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Old Sat Jun 25, 2005, 02:55pm
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In a junior game (17-20) close game 1 -0 in the 7th inning, I'm BU, r3 only 1 out, hit to second, he throws home and had runner by a couple of steps, Runner slides, huge cloud of dust in PU eyes, but the catcher dropped the ball. Partner has great timming, but doesn't ask to see the ball, and calls out. The offended team goes nuts, coach comes down to argue and asks my partner to seek help. He chooses to. (P.S. made the score 2-0 not 1-1 not that it effected anything)

He comes to me and says did you see the drop, I say do you want me to answer, he says yes, so I tell him. I then said it's your call, we're going to get S%%% either way, but I vote we make it right, he says yup me too, and changes his call, brief arguement from the newly offended team, to which my partner simply says, "I had to make it right" No more problems, and it was not brought up the rest of the game.

We have often been told never change a call, you'll hear b%$$$$ing for the rest of the game, Check this call, check that call. What is your opinion on A) my partners choice, B) my answer, C) changing any call ever, and D) has changing a call ever resulted in a deteriorated game?

Personally, I am glad we changed the call, we made the right choice in this instant. I think we would have had way more problems were we to have left the call as is.
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  #2 (permalink)  
Old Sat Jun 25, 2005, 03:39pm
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Join Date: May 2005
Posts: 236
Just me .......

As PU : A) Did I miss something ?
B) Was my partner in a position to help me ?

If I think I missed it and I think my partner can help me, I'll go to him and ask what he saw. If I think I got the call right or my partner wasn't in a position to see the play, I'm not granting the appeal.

As BU : I generally don't say anything unless my partner comes to me on appeal.


EDIT: Beaching doesn't bother me, that what ejections are for !!!
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  #3 (permalink)  
Old Sat Jun 25, 2005, 03:58pm
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Posts: 180
Thumbs up

When you make such an obvious bad call, you have to change it. Failure to change it will cause you to lose all crediblity for not only the game in question, but also for future games. It will take a year or more for the offended team to forget your mistake. They may not take it on you but they will make sure to tell all the other umpires about it. That won't do you any good, especially if you have hopes for advancement. The pros change calls so we can do the same thing.

Here's a way to make it go down better. Before you announce the change, walk over to the coach of the team that you are about to screw and explain that you made a mistake and are going to correct it. Only after you have had a 15-30 second conversation with him and given him an opportunity to have his say, should you announce the change. He'll appreciate that you brought him into the process and he might surprise you by agreeing with your change.

OTOH, if he starts to get hot, here are two questions that you can ask him. "Coach, what did you see?" He either has to lie or change the subject. Second you can say "How would you want to be treated if the situation were reversed?" Again, he either has to lie or change the subject. Either way, you have gained the upper hand if an ejection is in the offing. FWIW, I've never had a coach go ballistic when I brought him into the process before announcing a change. It has an enormous calming effect.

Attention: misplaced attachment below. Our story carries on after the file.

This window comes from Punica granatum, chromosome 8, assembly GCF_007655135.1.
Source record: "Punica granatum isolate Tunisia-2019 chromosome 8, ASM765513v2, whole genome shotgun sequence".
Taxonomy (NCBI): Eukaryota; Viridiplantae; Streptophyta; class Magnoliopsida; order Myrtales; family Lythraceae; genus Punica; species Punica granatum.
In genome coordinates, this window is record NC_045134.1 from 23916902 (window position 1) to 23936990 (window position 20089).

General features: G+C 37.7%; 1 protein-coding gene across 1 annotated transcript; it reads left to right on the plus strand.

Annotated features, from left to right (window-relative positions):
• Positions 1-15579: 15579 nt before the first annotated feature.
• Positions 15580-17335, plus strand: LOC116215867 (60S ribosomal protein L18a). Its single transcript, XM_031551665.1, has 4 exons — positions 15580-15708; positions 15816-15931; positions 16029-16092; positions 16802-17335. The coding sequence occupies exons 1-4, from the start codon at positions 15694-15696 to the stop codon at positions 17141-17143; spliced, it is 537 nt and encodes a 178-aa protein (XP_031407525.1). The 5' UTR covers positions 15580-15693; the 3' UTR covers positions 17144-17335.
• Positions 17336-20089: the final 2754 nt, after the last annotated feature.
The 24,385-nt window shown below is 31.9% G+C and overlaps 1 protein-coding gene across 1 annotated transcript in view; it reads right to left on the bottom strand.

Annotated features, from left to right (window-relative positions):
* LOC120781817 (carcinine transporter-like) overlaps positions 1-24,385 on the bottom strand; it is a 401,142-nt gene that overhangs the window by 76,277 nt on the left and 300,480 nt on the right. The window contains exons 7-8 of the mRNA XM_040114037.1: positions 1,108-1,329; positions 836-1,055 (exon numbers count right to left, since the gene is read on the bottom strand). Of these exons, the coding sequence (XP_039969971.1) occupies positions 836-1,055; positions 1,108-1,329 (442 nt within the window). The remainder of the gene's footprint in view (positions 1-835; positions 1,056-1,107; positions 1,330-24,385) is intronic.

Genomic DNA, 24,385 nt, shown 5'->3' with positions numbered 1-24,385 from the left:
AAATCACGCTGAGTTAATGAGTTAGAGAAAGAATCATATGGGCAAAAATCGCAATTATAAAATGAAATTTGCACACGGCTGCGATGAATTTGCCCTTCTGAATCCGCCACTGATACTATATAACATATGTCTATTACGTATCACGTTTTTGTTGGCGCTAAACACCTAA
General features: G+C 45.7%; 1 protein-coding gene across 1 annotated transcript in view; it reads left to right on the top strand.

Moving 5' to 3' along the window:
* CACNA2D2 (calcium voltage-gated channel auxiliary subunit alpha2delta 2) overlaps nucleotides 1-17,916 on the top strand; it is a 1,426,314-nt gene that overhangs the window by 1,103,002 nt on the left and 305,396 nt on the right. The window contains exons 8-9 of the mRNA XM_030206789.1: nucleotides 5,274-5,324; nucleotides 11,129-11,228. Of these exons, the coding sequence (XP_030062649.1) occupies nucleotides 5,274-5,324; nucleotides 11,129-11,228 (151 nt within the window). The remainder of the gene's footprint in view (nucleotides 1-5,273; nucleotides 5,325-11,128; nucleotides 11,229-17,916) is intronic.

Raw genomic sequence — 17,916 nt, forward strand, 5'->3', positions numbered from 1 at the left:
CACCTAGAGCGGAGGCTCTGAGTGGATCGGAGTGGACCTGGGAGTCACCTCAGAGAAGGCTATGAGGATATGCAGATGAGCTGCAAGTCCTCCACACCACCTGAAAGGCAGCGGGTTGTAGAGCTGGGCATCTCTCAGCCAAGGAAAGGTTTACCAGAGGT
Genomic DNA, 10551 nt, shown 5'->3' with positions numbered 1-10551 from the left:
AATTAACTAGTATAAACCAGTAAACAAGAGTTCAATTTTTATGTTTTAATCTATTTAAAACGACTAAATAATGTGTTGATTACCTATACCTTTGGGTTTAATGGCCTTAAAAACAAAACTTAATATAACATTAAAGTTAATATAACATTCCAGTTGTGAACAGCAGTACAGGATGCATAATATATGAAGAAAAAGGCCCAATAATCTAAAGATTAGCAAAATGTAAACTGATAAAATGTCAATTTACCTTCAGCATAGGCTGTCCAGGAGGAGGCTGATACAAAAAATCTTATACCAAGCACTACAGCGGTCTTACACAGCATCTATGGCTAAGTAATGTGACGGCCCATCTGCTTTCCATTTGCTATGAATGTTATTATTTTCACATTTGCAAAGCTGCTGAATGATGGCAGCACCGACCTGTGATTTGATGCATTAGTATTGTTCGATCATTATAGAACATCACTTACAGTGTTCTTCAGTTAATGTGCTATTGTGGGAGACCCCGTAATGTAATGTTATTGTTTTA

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Old Sat Jun 25, 2005, 04:15pm
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Posts: 555
You can't let an obviously wrong call like the one you are describing, go. If it can be legitimately corrected because another umpire saw and obvious loose ball, change the call.

I had a very similar play happen at second. Ball clearly beats runner, tag down, cloud of dust... wait, call runner out, then see ball rolling towards left field. And trust me, it feels even worse to have to change that call when you are the only umpire.

As someone on this board once said, "Coach, are you mad I changed the call or that I got it right?"

[Edited by Kaliix on Jun 26th, 2005 at 09:23 PM]
Well I am certainly wiser than this man. It is only too likely that neither of us has any knowledge to boast of; but he thinks that he knows something which he does not know, whereas I am quite conscious of my ignorance. At any rate it seems that I am wiser than he is to this small extent, that I do not think that I know what I do not know. ~Socrates
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  #5 (permalink)  
Old Sat Jun 25, 2005, 09:59pm
DG DG is offline
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A) Your partner made the right choice to ask for help.
B) You should answer the question, "he dropped the ball, no doubt about it", not ask him if he wants you to answer the question he just asked.
C) Some calls beg to be changed, some don't.
D) Of rourse changing a call can lead to a deteriorated game, but if the change was the right call, so be it.
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